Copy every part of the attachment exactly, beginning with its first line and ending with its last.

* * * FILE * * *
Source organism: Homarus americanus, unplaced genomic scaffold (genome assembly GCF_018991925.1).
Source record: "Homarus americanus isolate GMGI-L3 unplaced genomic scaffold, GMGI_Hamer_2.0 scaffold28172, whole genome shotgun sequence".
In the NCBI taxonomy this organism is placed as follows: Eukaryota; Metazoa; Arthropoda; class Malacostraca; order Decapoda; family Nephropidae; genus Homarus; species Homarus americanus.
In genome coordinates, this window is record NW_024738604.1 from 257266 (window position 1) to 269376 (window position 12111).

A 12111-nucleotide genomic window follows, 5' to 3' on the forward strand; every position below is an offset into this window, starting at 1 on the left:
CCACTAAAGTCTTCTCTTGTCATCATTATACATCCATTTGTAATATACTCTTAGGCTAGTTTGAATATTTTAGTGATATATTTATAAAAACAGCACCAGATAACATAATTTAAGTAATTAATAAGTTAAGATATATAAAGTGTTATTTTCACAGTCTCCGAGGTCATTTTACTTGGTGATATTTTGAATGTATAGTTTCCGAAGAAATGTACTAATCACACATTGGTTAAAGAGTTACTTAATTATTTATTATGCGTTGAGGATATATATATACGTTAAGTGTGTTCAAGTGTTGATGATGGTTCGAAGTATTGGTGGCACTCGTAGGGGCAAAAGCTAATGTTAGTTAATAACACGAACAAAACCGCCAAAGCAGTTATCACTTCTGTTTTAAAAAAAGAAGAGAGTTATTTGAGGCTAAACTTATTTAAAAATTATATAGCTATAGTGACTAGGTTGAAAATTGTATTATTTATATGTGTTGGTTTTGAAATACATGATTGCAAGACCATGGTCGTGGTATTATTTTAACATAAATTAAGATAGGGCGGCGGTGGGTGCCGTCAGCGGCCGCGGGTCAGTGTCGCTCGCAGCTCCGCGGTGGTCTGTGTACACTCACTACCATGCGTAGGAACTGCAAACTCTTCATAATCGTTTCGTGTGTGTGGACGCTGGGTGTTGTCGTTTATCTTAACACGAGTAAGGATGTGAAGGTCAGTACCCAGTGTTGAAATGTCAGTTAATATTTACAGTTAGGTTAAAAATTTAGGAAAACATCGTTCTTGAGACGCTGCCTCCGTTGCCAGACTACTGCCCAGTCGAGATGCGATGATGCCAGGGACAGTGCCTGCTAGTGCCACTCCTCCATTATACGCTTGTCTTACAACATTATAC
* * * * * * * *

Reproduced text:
Source organism: Homarus americanus, unplaced genomic scaffold (genome assembly GCF_018991925.1).
Source record: "Homarus americanus isolate GMGI-L3 unplaced genomic scaffold, GMGI_Hamer_2.0 scaffold28172, whole genome shotgun sequence".
In the NCBI taxonomy this organism is placed as follows: Eukaryota; Metazoa; Arthropoda; class Malacostraca; order Decapoda; family Nephropidae; genus Homarus; species Homarus americanus.
In genome coordinates, this window is record NW_024738604.1 from 257266 (window position 1) to 269376 (window position 12111).

A 12111-nucleotide genomic window follows, 5' to 3' on the forward strand; every position below is an offset into this window, starting at 1 on the left:
CCACTAAAGTCTTCTCTTGTCATCATTATACATCCATTTGTAATATACTCTTAGGCTAGTTTGAATATTTTAGTGATATATTTATAAAAACAGCACCAGATAACATAATTTAAGTAATTAATAAGTTAAGATATATAAAGTGTTATTTTCACAGTCTCCGAGGTCATTTTACTTGGTGATATTTTGAATGTATAGTTTCCGAAGAAATGTACTAATCACACATTGGTTAAAGAGTTACTTAATTATTTATTATGCGTTGAGGATATATATATACGTTAAGTGTGTTCAAGTGTTGATGATGGTTCGAAGTATTGGTGGCACTCGTAGGGGCAAAAGCTAATGTTAGTTAATAACACGAACAAAACCGCCAAAGCAGTTATCACTTCTGTTTTAAAAAAAGAAGAGAGTTATTTGAGGCTAAACTTATTTAAAAATTATATAGCTATAGTGACTAGGTTGAAAATTGTATTATTTATATGTGTTGGTTTTGAAATACATGATTGCAAGACCATGGTCGTGGTATTATTTTAACATAAATTAAGATAGGGCGGCGGTGGGTGCCGTCAGCGGCCGCGGGTCAGTGTCGCTCGCAGCTCCGCGGTGGTCTGTGTACACTCACTACCATGCGTAGGAACTGCAAACTCTTCATAATCGTTTCGTGTGTGTGGACGCTGGGTGTTGTCGTTTATCTTAACACGAGTAAGGATGTGAAGGTCAGTACCCAGTGTTGAAATGTCAGTTAATATTTACAGTTAGGTTAAAAATTTAGGAAAACATCGTTCTTGAGACGCTGCCTCCGTTGCCAGACTACTGCCCAGTCGAGATGCGATGATGCCAGGGACAGTGCCTGCTAGTGCCACTCCTCCATTATACGCTTGTCTTACAACATTATAC